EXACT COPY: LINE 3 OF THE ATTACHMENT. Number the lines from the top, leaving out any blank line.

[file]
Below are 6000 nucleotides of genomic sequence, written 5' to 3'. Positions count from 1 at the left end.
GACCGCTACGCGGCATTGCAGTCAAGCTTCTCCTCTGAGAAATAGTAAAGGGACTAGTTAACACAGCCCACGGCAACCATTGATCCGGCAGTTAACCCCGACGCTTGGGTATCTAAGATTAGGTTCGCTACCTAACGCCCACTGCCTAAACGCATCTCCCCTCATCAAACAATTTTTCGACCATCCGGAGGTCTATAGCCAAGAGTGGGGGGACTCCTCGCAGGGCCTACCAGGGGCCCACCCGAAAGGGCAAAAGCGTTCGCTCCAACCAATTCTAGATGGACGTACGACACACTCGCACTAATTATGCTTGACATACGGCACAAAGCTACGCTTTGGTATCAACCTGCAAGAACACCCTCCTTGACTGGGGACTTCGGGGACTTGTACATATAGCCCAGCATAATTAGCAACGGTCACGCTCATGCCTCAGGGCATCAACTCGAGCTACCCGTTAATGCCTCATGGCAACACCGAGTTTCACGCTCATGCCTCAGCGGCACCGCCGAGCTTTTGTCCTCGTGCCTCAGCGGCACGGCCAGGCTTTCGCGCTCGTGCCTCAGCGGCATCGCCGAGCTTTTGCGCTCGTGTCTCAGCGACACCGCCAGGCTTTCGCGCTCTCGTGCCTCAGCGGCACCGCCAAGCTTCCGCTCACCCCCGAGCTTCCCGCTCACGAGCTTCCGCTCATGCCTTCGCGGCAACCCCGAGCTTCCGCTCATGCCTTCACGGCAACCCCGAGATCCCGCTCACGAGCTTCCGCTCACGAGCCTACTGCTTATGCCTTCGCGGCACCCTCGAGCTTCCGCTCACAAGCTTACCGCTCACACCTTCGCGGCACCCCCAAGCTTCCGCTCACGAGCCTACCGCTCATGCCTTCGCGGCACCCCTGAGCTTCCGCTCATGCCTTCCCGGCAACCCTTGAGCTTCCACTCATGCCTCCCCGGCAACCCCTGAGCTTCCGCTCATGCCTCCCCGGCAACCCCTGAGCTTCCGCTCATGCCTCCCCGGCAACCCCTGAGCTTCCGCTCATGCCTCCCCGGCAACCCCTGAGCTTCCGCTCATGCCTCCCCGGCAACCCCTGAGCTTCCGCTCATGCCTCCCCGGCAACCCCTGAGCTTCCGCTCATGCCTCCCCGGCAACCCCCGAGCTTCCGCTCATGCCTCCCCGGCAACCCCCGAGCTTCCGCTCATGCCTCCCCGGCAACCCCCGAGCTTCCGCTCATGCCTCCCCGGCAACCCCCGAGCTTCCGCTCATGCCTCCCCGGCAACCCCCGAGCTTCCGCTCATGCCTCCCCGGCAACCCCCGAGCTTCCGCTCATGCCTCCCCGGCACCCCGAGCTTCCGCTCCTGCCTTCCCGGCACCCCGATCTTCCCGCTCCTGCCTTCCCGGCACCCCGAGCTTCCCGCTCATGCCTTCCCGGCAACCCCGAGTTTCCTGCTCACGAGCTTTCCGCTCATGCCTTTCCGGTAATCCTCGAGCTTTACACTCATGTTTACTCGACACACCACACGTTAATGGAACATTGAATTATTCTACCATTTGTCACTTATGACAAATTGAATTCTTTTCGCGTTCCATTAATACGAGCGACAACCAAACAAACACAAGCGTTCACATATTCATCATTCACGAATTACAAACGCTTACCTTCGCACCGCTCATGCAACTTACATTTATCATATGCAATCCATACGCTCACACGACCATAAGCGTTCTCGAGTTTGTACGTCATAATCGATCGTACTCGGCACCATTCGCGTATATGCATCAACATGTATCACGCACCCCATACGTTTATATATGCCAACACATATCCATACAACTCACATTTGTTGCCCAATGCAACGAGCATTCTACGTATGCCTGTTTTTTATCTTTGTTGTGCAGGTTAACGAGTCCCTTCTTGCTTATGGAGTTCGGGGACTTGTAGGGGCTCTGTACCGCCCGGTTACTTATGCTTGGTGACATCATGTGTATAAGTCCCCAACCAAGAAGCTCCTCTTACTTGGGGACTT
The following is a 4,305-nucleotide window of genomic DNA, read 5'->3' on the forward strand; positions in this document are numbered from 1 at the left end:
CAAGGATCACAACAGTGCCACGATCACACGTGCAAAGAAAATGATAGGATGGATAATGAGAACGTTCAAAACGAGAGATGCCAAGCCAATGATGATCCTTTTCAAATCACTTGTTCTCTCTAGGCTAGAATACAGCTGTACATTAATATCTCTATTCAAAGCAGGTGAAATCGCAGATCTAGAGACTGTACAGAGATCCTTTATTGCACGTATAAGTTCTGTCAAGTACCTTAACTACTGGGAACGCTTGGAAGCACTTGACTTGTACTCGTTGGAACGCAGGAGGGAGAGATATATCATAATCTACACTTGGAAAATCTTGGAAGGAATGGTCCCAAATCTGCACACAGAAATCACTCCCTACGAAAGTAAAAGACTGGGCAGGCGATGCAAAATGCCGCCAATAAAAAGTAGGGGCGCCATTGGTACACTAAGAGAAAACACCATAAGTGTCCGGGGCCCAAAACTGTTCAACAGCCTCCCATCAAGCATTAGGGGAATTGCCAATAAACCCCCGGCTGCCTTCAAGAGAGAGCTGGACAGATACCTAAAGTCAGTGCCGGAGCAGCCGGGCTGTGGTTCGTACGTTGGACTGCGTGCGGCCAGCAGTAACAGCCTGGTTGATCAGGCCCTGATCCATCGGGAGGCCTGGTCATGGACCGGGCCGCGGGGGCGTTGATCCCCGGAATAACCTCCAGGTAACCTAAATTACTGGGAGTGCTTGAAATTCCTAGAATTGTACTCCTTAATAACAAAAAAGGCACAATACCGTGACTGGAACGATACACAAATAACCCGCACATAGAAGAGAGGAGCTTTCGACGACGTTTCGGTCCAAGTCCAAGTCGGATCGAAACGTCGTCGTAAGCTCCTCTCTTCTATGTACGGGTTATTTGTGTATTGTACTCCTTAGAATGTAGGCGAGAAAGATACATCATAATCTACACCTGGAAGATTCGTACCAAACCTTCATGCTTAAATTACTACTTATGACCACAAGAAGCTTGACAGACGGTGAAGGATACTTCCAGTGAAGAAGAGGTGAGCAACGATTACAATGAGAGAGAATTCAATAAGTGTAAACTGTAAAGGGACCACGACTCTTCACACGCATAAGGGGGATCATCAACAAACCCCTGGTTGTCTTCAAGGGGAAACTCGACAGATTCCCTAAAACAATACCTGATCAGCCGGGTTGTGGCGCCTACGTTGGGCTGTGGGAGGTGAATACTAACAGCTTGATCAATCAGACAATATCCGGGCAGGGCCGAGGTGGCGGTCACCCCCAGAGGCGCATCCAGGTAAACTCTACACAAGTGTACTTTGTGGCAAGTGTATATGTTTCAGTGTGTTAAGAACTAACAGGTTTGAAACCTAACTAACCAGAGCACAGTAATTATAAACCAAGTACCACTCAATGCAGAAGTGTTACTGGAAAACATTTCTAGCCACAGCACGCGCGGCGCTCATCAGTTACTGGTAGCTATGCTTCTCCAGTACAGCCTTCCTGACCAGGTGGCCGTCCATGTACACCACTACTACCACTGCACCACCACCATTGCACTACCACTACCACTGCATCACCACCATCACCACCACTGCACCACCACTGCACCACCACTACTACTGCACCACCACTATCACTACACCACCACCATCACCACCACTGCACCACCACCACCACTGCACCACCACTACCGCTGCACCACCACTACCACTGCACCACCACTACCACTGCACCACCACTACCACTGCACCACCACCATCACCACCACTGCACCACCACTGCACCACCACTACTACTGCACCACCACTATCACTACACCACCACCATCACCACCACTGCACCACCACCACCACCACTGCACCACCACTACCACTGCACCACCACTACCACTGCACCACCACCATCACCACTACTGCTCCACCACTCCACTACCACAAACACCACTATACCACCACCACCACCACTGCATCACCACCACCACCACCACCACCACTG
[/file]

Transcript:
The following is a 4,305-nucleotide window of genomic DNA, read 5'->3' on the forward strand; positions in this document are numbered from 1 at the left end: